AWS AppSync, GraphQL and Authorisation
Currently I’m working on a business idea using AppSync specifically GraphQL. GraphQL seems to become the next REST API. For people who have no idea what a REST API is. The REST API is an approach which allows internet services to exchange data. If you are using a website, the probability that this website is accessing data or content using such an API. Social media services like Hootsuite are using REST APIs to access Twitter data, as well.
GraphQL is an industry standard supported and mainted by the GraphQL foundation (https://foundation.graphql.org). With members like Amazon AWS, IBM, AirBnB and others.
Why is GraphQL supposed to be better than REST API?
REST API is not a technology as such, it is a set of principles, which basically formulates how resources should be accessed via the Internet (frontend and backend wise).
GraphQL is a formalised standard, and standard solutions. GraphQL for example is type oriented (lack of type safety is a common software quality problem).
REST API does not know or defines how you have to implement your resources, this is giving you a lot of freedoms but it also allows for many errors and costly mistakes. Further it is doubtful that a great degree of freedom implementing your REST API resources is giving you a competitive advantage.
GraphQL on the other hand is standardising the way how to organize your backend resources. How to specify reads and writes for example. A GraphQL service (like for example AWS AppSync) is behaving like a database. Instead of directly addressing resources like with an REST API, you query the data. Hence the name Graph Query Language.
From that perspective GraphQL can be considered to be a standard comparable to SQL (Structured Query Language, very common way how to query databases).
Authorisation and Ownership
In the naive world of software developer examples there are no ownerships, all data belong to all developers. Within the nastiness of reality this unfortunately not the case.
Which means we need to specify which data belongs to whom. That’s called the ownership.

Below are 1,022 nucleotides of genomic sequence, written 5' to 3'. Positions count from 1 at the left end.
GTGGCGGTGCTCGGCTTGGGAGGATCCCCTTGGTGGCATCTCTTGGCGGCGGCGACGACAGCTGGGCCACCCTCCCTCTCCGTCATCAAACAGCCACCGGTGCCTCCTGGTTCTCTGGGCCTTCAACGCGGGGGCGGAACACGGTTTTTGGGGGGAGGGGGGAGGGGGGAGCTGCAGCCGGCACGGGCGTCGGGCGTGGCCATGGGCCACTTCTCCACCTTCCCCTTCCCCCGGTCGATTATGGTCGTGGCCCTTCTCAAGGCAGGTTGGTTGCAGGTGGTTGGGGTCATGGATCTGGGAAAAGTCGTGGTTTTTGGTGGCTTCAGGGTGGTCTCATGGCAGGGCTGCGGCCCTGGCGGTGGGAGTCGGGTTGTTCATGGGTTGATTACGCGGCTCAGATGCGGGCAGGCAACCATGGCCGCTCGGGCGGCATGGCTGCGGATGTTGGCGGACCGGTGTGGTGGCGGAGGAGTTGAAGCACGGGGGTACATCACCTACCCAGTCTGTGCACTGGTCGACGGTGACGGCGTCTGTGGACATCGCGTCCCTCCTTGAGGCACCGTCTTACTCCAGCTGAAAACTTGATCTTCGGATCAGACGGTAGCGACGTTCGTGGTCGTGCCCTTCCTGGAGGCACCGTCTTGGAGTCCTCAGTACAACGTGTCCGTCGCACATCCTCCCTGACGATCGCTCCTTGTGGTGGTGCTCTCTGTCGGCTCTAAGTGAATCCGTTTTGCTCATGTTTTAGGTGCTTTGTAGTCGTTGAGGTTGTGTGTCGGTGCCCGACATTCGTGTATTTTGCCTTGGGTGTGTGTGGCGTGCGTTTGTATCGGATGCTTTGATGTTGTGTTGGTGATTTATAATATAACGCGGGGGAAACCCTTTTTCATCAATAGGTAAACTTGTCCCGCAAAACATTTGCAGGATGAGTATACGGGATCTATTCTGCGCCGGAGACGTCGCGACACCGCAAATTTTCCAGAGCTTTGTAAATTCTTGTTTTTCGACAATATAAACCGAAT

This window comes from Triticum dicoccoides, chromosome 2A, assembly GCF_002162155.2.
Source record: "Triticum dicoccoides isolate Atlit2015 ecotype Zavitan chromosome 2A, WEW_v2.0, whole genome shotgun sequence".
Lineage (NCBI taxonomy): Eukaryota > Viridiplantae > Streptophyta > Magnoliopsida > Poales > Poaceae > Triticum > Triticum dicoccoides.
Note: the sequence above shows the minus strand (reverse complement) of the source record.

AWS is offering a broad range of different authorisation methods and approaches out of the box, also for AWS AppSync. Unfortunately these methods don’t manage data ownership. You have to do this on your own.
I was looking into my app and its GraphQL, and in this case how to access data using an API Key (API Keys are a common method to access data for backend services, another one are service accounts).
It’s all well, you can create API Keys, you can authorise general access to data, you can do this even on a field level, but nowhere there is a standard to restrict data access depending based on ownership.
The available documentation is also rather sparse here, and even leaves the impression that API Keys are evil and should only be used for development.
Solution for API Keys and Ownership
The solution for API Keys and ownerships is to map the API Key to user related data (in you Auth provider or a table). In my case I will map the API Key to the user, by putting the API Key as a search index in the dynamo table of the user master data.
To make it work, I also need to fetch the API Key from incoming requests, for Lambda events it is the field x-api-key which can be read from the event (event->request->headers->x-api-key).
The x-api-key is used to resolve the userId and the userId is used as a parameter to filter the data or if data are created.
I’m using Lambda functions for the resolvers which are called by AWS AppSync and you can put any business logic into them (but be aware about runtime).
Summary & Preconditions
To make it work you need:
- GraphQL Schema: type, queries, mutations do need @aws_api_key keyword (and probably also @aws_cognito_user_pools)
- The GraphQL API needs API Key as authorisation method (can be added manually using the GraphQL console, should be added using your build pipeline) https://docs.aws.amazon.com/cdk/api/latest/docs/aws-appsync-readme.html
- An API Key created for this GraphQL API (API Keys <-> API Id), for example using: “aws appsync create-api-key — api-id xxx”
- Kind of a client to access your API for testing https://sammart.in/post/2020-05-17-querying-appsync-with-python/
- Lambda functions which are aware that they need to map the API Key to an owner / user https://docs.aws.amazon.com/appsync/latest/devguide/security-authorization-use-cases.html, https://medium.com/@bishonbopanna/appsync-how-to-allow-guest-access-while-limiting-authenticated-users-access-to-only-what-they-bfbb5b0c5706